Friday, April 5, 2019

Route Profile: Triple Couloirs, Dragontail Peak, AI3, 5.8, Grade III-IV

Situated on the southern edge of Colchuck Lake with Aasgard Pass to its east, Dragontail Peak stands as a guardian to the Enchantments area of the Alpine Lakes Wilderness.  Topping out at 8,840', it is a giant of the Stuart Range, second only to range's namesake.  With dozens of routes winding up the peak's bony ridges and deep couloirs, it is a true alpine playground.

The Triple Couloirs Route is a classic alpine snow and ice route, with even a little mixed climbing thrown in for good measure.  The route is typically climbed in the spring, but can also be done in the winter if the avalanche conditions are stable enough.  The first ascent was done by Bill Joiner, Leslie Nelson and Dave Seman in May 1974.  As you will soon see, the cruxes of the route are not necessarily the Couloirs themselves, but the transitions between the Couloirs.

Looking across Colchuck Lake to Dragontail Peak.  James Pierson.

The approach starts by driving south out of Leavenworth down Icicle Creek Road for 9.2 miles to the Bridge Creek Campground.  In winter, the road is plowed to here, so plan on walking, snowshoeing or skiing in the 3.5 miles to the Stuart Lake/ Mountaineer Creek trailhead at 3,400'.  The trail winds along the east side of the creek for about 2 miles before crossing over to the west side.  After another mile, the trail forks.  Take the left fork and cross back to the other side of the creek.  After winding generally southeast, you finally arrive at the north side of Colchuck Lake.  It is approximately 5 miles from the trailhead to here.  There are numerous campsites along the western banks of the Lake.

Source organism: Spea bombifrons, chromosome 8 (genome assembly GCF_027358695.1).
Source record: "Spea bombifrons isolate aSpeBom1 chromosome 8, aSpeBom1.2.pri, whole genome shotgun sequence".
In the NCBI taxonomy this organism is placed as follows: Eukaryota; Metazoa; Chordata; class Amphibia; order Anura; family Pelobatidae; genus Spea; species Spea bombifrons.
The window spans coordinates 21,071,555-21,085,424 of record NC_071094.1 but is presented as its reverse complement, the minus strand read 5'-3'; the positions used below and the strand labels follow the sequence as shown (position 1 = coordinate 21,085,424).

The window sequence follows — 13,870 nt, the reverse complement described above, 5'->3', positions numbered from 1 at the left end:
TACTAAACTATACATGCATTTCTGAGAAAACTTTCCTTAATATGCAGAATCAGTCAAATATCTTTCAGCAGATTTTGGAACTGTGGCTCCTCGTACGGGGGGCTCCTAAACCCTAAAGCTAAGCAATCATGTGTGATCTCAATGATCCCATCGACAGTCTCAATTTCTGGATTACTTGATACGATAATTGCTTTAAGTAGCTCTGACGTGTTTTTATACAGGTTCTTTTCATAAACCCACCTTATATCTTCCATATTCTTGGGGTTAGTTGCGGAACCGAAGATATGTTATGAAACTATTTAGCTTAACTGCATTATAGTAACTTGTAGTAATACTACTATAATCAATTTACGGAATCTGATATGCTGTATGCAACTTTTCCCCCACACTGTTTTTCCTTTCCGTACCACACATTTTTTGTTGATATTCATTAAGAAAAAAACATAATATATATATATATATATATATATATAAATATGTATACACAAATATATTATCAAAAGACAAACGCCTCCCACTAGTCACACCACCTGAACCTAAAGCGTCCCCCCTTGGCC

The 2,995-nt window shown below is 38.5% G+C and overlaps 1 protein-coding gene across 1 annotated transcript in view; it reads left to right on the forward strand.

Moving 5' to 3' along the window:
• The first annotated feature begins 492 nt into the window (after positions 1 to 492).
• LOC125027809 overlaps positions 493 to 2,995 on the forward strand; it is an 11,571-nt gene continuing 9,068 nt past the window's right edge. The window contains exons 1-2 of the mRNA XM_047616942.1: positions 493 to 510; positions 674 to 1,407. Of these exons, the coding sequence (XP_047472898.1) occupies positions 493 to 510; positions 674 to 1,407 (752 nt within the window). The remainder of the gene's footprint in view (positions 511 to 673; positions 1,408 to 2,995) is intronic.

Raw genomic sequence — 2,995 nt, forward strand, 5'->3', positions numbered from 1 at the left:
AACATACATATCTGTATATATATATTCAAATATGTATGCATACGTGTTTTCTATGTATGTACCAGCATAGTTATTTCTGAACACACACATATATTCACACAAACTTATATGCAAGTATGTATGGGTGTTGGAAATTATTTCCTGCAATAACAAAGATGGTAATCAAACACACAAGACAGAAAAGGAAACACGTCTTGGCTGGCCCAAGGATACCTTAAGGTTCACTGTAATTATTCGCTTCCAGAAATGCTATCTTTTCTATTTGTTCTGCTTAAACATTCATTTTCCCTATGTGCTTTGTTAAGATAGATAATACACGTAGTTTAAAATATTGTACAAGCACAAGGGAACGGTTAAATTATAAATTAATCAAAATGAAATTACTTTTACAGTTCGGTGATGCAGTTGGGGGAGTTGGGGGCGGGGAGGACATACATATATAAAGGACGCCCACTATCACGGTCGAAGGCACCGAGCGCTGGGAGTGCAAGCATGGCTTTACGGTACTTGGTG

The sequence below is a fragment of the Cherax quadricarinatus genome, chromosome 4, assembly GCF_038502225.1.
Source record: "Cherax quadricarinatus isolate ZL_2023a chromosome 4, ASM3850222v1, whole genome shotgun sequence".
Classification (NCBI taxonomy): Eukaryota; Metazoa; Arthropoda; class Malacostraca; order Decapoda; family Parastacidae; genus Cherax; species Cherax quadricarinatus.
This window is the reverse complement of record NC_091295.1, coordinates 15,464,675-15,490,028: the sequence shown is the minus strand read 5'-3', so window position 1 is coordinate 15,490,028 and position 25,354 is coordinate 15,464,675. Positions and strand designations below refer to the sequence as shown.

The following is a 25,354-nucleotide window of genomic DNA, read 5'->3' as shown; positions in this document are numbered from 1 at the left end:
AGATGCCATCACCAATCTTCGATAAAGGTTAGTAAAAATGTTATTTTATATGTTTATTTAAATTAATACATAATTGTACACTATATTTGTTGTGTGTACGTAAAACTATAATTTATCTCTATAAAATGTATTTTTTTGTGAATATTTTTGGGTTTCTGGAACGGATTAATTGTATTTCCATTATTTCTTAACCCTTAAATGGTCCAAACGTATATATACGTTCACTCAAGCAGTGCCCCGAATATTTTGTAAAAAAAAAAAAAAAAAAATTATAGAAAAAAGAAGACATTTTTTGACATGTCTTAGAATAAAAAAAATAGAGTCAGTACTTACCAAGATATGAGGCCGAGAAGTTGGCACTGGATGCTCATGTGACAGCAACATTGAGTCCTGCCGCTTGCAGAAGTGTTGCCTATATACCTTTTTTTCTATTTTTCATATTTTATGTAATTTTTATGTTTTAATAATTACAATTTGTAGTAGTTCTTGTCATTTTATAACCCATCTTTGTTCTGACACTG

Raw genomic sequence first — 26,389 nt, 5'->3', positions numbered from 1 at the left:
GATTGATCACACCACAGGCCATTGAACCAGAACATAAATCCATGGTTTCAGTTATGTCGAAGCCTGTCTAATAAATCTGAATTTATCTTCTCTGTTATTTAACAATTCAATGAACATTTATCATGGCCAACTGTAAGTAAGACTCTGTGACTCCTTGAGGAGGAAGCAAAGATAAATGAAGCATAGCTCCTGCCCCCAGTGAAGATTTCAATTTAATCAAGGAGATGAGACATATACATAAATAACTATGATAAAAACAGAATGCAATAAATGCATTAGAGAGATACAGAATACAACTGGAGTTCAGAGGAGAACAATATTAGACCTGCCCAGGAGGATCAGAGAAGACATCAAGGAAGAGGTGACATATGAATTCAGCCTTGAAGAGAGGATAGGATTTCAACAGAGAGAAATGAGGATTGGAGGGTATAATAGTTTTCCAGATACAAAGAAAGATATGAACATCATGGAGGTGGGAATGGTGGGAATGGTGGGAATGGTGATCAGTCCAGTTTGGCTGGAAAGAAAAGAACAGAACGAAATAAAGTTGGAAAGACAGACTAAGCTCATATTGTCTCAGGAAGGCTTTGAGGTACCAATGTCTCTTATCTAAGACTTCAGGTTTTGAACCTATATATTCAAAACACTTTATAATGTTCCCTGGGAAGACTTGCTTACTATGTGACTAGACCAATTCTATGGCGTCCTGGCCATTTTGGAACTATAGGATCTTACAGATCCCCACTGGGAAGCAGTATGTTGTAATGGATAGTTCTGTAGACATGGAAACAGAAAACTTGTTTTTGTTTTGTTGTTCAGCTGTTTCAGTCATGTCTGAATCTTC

To start the climb, head counter-clockwise to the south side of the lake then head up hill and just a bit east of the lowest point of the north face of Dragontail (the prominent snow finger at the bottom of the first photo).  You will warm up on 40-50 deg. snow and ice for about 800' of the First Coulior before you are forced to make a choice between three options.

Climbing through the First Couloir.  Scott Schumann.

Your first option is to climb the steep ice runnels for about 3 pitches to the base of the Second Couloir.  These runnels are 70 - 80 deg. and the difficulty and thickness of the ice varies greatly depending on the snow conditions.  Be sure to bring some pitons along if this is your desired route.  

At the base of the ice runnels between pitch 1 and 2.  Coley Gentzel.
The second option is to continue up the First Couloir for another pitch or two, then heading up and left for two more pitches.  From this point, you can downclimb (5.8) or rappel over to the base of the Second Couloir.

Midway through the climb, with Colchuck Balanced Rock
in the background.  Scott Schumann

Your third option is to continue on to the top of the First Couloir.  By doing this, you essentially bypass the Second Couloir and come out on a broad snow slope on the Northwest Face.  The entrance to the Third Couloir is found behind a large tower at the top of these 40 - 60 deg. slopes.  However, because this variation does not ascend the Second Couloir, it is not, technically, the the Triple Couloirs route.

Nearing the top of the Second Couloir.  Scott Schumann.

If you take either Option 1 or 2, you are rewarded with over 600' of 40 - 50 deg. snow and ice.  Eventually, you exit up and right then start into the Third Couloir, which is another few hundred feet of 40 - 50 deg. climbing.  This brings you to the northeast face of the summit with the top of the peak up and to your right.

Transitioning from the Second Couloir up into
the Third.  Andrew Yasso.

A short snow scramble from the top of the Third Couloir up
to the summit of Dragontail Peak.  Andrew Yasso
The standard descent from Dragontail is to head east to Aasgard Pass and follow it back to Colchuck Lake.  According to the Nelson and Potterfield guide, the climb should take 5 - 9 hours one-way from the lake.

This is just one of the great alpine ice routes that are available to climb with AAI.  As I mentioned previously, the route is usually done in the spring, so this is a great follow up if have taken our Alpine Ice Course during one of the past summers.  If this gets you excited and yearning for more, give us a call and we'll get a trip set up for you!  

1 comment:

Jay H said...

Like to see that ol' Scotty Schuman's pics are being used for this one.